Early Childhood: Teacher of Students with and without Disabilities: Grades PreK - 2

Summer Session: 6 credits

Students in the Early Childhood Licensure program begin the summer session with courses that familiarize them with schools and the children and families they serve through an immersion experience in Expeditionary Learning. They also consider how technology is used in primary grade classrooms and how it can enhance learning and instruction when used in careful balance with and an active, hands-on curriculum.

Schools, Schooling and Society (4 credits)

This course familiarizes students with theories of early childhood development, theories of teaching and learning and current initiatives in education reform such as Race to the Top, Common Core Standards and assessment of student learning. In keeping with Massachusetts Department of Education mandates for approved licensure programs, the course also provides foundational readings to prepare teachers for work in a diverse society. Topics include knowledge of: subject matter; curriculum; learners; educational goals and assessments; sociocultural contexts; and pedagogical content. Key tenets of Expeditionary Learning are also explored.

Teaching with Technology (2 credits)

Students will read current research examining the effectiveness of teaching with technology in early childhood settings as they explore questions about the role of technology in 21st century education. Students will experiment with a variety of tools such as iPads, smart board, EKLMO, digital recorders, along with web-based tools appropriate for the early childhood environment. Use of digital media as a resource for teachers will be emphasized, with students developing electronic portfolios to document their growth in addressing performance assessment standards. Review of the work of national teacher technology organizations and resources will also be covered.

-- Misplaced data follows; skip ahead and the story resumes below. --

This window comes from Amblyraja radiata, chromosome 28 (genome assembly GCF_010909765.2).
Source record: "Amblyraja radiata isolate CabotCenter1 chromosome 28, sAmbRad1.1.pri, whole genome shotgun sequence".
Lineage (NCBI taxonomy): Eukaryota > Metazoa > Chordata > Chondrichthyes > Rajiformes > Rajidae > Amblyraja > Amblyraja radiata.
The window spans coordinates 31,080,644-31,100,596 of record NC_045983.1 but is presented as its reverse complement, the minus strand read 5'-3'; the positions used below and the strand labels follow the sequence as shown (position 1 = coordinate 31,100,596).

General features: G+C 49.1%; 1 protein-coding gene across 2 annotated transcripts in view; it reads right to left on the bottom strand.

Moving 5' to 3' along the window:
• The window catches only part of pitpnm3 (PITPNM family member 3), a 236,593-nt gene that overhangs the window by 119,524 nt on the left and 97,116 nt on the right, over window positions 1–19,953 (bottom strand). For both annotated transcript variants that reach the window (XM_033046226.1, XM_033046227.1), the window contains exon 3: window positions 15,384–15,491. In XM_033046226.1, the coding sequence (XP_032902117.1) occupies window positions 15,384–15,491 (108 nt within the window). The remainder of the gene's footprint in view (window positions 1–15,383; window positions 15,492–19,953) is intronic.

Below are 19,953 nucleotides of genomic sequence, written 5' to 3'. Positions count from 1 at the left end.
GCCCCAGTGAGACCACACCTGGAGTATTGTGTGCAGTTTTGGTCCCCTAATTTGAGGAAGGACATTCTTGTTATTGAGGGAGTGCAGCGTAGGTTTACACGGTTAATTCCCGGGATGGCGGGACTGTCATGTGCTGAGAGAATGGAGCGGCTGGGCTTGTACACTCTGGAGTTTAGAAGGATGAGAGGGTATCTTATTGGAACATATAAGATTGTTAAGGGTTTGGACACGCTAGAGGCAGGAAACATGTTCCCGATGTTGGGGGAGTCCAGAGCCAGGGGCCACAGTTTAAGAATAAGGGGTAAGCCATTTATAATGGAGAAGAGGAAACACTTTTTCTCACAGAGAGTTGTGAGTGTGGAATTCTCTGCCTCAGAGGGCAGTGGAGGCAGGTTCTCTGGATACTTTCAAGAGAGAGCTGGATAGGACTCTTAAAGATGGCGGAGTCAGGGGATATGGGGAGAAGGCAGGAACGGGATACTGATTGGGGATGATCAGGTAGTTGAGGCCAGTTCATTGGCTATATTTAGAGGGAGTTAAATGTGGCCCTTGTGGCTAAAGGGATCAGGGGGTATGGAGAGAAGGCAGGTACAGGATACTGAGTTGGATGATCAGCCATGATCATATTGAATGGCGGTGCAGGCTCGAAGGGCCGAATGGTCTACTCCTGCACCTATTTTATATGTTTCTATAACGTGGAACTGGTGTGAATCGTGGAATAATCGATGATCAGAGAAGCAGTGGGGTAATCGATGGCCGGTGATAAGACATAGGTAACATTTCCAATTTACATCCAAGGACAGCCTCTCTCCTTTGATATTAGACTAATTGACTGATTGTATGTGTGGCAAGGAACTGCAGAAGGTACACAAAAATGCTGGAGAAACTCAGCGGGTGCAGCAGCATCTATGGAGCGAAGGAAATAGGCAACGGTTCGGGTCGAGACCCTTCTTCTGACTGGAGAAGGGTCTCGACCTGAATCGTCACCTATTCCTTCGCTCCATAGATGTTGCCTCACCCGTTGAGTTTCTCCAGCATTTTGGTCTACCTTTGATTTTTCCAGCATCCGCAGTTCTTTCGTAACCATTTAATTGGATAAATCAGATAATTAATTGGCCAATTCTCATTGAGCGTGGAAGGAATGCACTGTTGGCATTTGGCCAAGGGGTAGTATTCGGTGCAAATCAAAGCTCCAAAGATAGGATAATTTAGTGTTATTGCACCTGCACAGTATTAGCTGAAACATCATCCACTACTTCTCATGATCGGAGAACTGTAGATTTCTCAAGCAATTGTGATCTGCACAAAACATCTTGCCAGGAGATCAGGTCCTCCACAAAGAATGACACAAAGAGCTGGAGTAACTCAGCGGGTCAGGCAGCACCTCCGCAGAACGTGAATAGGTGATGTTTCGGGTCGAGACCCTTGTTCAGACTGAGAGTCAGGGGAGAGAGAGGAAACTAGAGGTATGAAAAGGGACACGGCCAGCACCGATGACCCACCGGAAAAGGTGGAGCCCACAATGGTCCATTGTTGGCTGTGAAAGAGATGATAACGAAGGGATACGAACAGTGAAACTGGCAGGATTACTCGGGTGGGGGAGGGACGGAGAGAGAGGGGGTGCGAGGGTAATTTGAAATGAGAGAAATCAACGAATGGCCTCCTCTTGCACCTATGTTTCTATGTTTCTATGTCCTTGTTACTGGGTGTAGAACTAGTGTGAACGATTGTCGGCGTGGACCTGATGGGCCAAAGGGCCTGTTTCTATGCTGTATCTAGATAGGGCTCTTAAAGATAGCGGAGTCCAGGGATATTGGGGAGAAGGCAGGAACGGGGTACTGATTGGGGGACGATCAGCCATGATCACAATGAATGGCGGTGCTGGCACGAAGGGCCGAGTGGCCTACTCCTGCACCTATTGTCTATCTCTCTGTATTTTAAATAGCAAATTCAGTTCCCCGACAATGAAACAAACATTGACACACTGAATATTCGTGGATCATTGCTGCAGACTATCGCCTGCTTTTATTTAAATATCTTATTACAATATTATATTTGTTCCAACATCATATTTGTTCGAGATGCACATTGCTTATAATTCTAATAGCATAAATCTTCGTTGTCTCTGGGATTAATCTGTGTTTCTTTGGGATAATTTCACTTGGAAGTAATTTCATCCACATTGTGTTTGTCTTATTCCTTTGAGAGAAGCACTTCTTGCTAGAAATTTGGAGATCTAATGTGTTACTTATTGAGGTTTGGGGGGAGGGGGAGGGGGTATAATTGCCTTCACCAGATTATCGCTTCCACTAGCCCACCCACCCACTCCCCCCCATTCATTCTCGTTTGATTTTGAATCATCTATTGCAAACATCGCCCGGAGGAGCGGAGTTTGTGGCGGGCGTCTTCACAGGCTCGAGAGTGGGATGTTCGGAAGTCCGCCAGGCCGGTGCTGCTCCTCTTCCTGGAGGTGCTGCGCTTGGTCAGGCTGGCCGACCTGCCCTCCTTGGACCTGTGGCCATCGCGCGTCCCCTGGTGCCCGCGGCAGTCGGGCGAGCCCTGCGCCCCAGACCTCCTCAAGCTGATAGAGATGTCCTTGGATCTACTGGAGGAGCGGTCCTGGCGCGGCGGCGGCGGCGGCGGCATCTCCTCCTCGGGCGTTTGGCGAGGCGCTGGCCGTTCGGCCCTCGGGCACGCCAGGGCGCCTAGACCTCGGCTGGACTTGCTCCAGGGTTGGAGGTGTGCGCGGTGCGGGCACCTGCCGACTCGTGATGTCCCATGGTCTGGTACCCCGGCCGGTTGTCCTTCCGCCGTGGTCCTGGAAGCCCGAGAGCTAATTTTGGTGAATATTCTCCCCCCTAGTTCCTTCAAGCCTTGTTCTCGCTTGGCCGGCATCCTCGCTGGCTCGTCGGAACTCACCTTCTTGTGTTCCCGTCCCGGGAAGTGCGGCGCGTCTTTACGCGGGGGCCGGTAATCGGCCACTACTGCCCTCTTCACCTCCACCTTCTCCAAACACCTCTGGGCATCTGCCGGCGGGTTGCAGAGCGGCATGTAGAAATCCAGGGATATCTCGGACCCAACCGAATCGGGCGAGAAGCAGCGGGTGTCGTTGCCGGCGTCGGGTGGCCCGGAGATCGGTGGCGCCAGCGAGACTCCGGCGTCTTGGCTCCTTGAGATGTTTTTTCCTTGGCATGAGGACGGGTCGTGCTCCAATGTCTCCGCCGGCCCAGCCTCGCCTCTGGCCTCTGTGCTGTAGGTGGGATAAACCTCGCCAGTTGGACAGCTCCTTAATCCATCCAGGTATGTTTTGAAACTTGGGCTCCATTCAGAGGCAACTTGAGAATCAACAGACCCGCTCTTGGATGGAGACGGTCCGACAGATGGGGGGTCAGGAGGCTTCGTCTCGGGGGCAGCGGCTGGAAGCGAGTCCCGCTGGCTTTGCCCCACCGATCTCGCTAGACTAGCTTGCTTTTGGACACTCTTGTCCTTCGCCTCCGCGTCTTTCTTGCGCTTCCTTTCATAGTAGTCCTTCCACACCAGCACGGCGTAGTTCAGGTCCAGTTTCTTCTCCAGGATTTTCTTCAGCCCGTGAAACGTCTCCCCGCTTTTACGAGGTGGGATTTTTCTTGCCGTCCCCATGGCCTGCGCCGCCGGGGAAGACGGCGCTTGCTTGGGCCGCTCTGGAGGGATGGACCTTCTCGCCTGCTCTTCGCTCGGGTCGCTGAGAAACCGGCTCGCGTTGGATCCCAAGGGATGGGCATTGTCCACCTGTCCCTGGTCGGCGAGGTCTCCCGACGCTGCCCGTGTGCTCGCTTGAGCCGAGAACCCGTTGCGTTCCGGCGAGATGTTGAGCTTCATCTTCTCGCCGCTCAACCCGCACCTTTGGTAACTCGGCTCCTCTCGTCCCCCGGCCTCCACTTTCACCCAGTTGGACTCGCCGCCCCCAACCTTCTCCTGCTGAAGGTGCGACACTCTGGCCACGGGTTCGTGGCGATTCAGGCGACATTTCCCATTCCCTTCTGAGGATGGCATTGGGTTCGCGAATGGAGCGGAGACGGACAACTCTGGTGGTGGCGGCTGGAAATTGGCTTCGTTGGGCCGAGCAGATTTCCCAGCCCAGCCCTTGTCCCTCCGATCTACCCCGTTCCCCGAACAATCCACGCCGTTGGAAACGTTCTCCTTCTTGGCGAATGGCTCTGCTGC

Fall Semester: 16 credits

Developing Literacy in Early Childhood Classrooms (4 credits)

Through a balanced and integrated approach, students will learn to develop literacy in an early childhood setting. Class members will learn about emergent literacy, diagnosing language needs, integrating phonics skills in a literature-based classroom, the teaching of process writing, children’s fiction and nonfiction literature, and the use of multiple forms of assessment and the effective use of data to inform instruction. Course evaluation is based on written and oral work done individually and in groups. Requires a pre-practicum.

Developing Math / Science / Technology Instruction and Curriculum (4 credits)

Students will learn about inquiry-based science/math curriculum and use of technology in the classroom. They will construct more extensive understandings of science/math instruction by developing lessons that implement the Massachusetts Frameworks. At the Hitchcock Center for the Environment in Amherst, MA, and in classes on campus, emphasis will be on learning diverse management and instructional practices, such as the use of manipulatives, problem solving, cooperative learning, and project-based learning. Students will become more adept at developing effective approaches to using assessment to guide instruction.